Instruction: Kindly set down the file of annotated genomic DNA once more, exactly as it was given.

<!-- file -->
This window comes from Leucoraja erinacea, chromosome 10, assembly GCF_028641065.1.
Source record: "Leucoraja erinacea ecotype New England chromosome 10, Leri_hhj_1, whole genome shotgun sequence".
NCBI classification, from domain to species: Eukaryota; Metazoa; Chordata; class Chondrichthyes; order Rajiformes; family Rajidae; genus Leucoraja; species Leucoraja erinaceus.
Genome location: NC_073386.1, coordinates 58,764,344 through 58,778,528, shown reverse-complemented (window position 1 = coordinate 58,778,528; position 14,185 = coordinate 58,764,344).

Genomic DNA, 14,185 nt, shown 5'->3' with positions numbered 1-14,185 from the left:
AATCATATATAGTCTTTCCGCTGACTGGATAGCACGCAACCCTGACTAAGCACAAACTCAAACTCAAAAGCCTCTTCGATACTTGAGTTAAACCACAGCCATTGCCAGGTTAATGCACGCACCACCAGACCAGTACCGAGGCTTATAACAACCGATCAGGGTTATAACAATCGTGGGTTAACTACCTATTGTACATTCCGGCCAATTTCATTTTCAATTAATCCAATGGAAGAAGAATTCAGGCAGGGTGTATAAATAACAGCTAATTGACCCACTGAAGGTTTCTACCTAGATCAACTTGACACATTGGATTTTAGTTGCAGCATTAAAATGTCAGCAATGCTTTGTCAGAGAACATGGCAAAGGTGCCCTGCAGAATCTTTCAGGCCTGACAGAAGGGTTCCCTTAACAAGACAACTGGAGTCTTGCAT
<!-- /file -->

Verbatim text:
This window comes from Leucoraja erinacea, chromosome 10, assembly GCF_028641065.1.
Source record: "Leucoraja erinacea ecotype New England chromosome 10, Leri_hhj_1, whole genome shotgun sequence".
NCBI classification, from domain to species: Eukaryota; Metazoa; Chordata; class Chondrichthyes; order Rajiformes; family Rajidae; genus Leucoraja; species Leucoraja erinaceus.
Genome location: NC_073386.1, coordinates 58,764,344 through 58,778,528, shown reverse-complemented (window position 1 = coordinate 58,778,528; position 14,185 = coordinate 58,764,344).

Genomic DNA, 14,185 nt, shown 5'->3' with positions numbered 1-14,185 from the left:
AATCATATATAGTCTTTCCGCTGACTGGATAGCACGCAACCCTGACTAAGCACAAACTCAAACTCAAAAGCCTCTTCGATACTTGAGTTAAACCACAGCCATTGCCAGGTTAATGCACGCACCACCAGACCAGTACCGAGGCTTATAACAACCGATCAGGGTTATAACAATCGTGGGTTAACTACCTATTGTACATTCCGGCCAATTTCATTTTCAATTAATCCAATGGAAGAAGAATTCAGGCAGGGTGTATAAATAACAGCTAATTGACCCACTGAAGGTTTCTACCTAGATCAACTTGACACATTGGATTTTAGTTGCAGCATTAAAATGTCAGCAATGCTTTGTCAGAGAACATGGCAAAGGTGCCCTGCAGAATCTTTCAGGCCTGACAGAAGGGTTCCCTTAACAAGACAACTGGAGTCTTGCAT